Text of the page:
We need to change our attitudes if we are ever going to make progress and that needs to start at an early age in the way we raise our children and what we teach them in school. There is no point getting very hysterical or hypocritical when we hear news of domestic violence when it is happening everywhere around us.
A lot of work needs to be done in families. Top on my list is communication. Do we as parents talk to our children about their relationships? How many mothers talk to their young daughters about their boyfriends? Or do we pretend that they don't have one? Even if they don't have one they will eventually do so. How many fathers talk to their young sons about girlfriends? Or are male children given the impression they can do what they want and get away with it?
Our young girls need to be taught that they don't need to look up to a man to shower them with gifts, because in my view that is not the essence of relationships. Relationships are built on love, trust and respect for each other. But sadly, there are far too many young women in Nigeria who are growing up in a society that makes them believe it is a man's responsibility to look after them. Self-worth is lost when individuals are made to believe it is somebody else's responsibility to buy them body cream for example when they need one, I don't think so.
Our young men on the other needs to be taught early on that a woman should be treated with respect and dignity. They should be made aware that a woman is a symbol of love not sex like seems to be the case these days. These messages need to be reinforced in schools, it shouldn't stop in the home. Let us not underestimate the value of schools as a force for social change. To achieve this, I will advocate for teaching of relationship education in our schools. One that is based on a curriculum whose core input are made by parents in its formulation to ensure that the good works that is started in the home is not undone in school.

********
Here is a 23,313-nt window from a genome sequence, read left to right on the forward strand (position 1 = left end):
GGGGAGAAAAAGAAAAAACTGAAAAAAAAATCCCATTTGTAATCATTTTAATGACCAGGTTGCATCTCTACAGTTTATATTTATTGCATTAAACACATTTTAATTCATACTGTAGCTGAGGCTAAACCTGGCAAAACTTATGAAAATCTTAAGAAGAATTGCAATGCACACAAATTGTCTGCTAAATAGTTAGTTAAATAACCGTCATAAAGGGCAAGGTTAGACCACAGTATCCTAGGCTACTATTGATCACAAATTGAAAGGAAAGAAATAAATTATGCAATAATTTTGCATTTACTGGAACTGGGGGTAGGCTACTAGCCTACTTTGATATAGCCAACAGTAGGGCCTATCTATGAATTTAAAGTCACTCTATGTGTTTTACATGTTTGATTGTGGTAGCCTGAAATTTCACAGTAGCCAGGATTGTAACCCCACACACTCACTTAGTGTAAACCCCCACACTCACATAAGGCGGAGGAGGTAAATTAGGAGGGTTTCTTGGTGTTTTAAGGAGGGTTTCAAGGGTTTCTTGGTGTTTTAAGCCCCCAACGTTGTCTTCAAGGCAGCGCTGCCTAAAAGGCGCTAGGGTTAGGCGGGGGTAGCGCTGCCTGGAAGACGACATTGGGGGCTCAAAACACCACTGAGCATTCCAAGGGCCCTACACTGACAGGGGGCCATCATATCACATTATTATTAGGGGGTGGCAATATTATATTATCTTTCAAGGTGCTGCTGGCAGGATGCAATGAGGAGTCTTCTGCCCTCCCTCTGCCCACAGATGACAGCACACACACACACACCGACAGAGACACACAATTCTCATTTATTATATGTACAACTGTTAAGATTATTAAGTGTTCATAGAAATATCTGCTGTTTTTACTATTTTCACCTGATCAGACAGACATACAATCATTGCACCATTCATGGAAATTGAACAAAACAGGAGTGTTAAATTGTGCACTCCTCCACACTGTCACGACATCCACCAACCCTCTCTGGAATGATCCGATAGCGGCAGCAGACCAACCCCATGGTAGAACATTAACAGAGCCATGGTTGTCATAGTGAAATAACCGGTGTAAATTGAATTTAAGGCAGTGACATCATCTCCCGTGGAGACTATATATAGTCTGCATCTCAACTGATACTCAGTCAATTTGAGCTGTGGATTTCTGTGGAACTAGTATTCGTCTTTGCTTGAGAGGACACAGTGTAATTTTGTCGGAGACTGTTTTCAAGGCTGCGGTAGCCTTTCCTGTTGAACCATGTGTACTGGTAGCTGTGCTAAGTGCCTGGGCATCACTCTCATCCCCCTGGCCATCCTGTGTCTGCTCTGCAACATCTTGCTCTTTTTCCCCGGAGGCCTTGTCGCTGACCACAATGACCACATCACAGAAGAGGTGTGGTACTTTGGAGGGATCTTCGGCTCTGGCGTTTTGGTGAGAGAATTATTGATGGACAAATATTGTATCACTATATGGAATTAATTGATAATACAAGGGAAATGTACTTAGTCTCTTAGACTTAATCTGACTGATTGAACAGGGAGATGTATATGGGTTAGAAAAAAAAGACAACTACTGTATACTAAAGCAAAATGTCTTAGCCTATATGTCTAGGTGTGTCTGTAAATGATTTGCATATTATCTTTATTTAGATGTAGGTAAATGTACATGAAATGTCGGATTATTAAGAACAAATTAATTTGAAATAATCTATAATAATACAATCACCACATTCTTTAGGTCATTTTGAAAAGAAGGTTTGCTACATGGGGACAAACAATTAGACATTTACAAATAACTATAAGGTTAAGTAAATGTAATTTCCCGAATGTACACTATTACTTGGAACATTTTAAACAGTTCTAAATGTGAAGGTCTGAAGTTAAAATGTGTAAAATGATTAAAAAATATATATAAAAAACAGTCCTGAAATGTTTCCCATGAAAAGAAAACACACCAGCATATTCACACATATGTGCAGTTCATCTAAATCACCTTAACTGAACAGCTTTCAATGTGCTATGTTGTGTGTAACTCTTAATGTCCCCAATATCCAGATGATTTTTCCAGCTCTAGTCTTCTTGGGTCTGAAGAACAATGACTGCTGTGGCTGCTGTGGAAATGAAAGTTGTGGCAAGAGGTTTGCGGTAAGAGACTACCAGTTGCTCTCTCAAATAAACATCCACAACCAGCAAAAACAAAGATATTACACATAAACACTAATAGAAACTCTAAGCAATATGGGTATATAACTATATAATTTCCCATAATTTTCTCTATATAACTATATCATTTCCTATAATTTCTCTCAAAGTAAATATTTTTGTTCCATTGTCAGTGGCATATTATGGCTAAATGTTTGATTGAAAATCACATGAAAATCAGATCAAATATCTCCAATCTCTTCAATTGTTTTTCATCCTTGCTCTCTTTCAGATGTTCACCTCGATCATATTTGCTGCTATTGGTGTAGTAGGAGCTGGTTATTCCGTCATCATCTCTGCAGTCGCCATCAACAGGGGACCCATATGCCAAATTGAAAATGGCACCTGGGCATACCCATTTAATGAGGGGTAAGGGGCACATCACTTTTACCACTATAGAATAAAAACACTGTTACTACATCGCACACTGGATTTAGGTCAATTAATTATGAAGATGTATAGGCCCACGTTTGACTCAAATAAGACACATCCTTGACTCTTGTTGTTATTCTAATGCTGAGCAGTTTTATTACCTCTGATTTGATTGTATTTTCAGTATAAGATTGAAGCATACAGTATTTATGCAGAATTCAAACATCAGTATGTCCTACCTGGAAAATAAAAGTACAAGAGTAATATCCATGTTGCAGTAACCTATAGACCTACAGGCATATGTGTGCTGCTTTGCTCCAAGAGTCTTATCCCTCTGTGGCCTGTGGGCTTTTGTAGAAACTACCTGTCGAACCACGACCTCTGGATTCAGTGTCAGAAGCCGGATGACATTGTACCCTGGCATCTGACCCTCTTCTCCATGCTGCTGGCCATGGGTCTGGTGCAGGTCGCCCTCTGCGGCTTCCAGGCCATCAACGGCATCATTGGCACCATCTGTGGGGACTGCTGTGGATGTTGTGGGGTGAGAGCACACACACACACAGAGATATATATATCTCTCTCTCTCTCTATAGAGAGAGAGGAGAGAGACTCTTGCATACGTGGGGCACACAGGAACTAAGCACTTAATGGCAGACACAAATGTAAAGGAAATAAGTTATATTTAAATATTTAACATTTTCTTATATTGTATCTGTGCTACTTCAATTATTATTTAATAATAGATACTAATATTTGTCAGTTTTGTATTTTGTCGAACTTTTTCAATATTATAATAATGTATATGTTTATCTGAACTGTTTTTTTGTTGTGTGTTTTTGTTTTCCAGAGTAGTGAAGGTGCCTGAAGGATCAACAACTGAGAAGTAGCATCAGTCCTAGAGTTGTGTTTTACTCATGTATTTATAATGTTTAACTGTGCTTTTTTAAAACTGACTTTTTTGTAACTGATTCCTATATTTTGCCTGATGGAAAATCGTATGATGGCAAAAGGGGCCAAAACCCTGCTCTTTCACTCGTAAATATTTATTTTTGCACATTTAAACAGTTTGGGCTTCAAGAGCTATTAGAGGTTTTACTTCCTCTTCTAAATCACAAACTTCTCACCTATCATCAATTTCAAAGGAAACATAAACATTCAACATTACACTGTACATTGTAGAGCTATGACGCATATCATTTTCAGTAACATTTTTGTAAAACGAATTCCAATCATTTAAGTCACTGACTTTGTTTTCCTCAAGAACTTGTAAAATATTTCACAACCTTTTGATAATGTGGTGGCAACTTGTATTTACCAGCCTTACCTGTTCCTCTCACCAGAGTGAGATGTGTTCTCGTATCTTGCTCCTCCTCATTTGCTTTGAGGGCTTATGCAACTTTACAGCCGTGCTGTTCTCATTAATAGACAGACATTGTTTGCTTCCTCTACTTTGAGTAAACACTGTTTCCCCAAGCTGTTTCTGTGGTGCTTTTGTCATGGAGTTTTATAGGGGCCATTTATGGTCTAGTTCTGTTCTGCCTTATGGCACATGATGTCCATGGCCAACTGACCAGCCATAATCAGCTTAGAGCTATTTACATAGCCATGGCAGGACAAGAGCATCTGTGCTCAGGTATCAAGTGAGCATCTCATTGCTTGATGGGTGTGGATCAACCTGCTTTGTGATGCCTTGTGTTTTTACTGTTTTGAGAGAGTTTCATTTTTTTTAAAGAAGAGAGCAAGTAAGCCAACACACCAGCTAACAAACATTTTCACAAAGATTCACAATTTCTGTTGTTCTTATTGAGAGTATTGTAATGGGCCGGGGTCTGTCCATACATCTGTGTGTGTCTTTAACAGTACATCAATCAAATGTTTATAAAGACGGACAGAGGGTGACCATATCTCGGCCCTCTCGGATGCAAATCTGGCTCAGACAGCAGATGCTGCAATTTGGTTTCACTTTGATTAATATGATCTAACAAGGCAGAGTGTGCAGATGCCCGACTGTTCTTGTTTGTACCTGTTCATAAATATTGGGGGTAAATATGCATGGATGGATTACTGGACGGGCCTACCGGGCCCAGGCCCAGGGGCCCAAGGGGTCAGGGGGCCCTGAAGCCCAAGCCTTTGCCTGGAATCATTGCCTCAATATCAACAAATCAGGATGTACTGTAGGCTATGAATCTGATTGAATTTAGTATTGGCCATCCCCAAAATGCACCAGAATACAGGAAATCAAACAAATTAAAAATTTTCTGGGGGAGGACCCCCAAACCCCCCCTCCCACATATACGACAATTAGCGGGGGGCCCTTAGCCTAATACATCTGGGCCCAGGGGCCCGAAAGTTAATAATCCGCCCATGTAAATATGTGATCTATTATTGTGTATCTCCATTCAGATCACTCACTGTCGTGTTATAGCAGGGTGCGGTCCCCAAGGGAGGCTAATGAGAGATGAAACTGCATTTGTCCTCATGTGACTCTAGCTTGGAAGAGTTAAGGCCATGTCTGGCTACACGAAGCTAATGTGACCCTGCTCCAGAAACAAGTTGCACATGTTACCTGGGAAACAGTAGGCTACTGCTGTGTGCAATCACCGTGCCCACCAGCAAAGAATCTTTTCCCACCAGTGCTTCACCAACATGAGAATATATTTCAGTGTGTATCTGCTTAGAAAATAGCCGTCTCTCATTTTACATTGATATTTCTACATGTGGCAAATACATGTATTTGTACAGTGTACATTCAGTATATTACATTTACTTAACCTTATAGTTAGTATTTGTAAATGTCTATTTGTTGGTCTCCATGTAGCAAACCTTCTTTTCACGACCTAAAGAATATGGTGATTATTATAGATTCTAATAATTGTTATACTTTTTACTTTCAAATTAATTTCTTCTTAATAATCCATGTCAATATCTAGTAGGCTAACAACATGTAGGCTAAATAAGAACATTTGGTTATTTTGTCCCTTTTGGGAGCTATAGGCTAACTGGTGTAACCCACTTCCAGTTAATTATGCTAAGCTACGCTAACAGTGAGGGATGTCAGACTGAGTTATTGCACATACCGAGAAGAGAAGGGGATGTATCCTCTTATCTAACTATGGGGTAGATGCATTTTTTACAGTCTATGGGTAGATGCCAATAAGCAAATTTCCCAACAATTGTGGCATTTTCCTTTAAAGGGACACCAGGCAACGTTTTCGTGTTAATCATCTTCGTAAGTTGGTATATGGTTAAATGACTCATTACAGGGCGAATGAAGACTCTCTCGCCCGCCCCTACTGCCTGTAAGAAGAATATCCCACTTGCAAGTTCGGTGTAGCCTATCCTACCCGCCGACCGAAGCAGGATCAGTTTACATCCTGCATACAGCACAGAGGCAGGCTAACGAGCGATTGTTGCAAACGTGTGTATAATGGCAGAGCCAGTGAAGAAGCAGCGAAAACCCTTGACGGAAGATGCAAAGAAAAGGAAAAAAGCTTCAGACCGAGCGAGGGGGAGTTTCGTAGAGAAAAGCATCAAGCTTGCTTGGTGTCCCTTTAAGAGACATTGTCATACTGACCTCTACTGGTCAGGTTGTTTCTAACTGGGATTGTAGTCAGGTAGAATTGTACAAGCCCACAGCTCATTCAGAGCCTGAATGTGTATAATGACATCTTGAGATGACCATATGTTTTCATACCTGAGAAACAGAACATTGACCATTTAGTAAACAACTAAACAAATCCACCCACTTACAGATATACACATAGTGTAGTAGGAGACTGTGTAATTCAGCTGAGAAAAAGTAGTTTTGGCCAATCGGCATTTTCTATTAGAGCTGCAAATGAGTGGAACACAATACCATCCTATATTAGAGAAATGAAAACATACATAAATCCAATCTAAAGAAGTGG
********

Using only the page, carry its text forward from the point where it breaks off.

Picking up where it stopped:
What is happening today is that some people are under this wrong illusion that when they get married, marriage will change them, no it won't. If your would-be husband is a cheater or abuser, chances are he will continue to do so even in marriage unless ofcourse you are prepared to put up with it. If your would-be wife is a nag or the type that expects you to foot every bill, chances are she won't change any time soon when you marry her.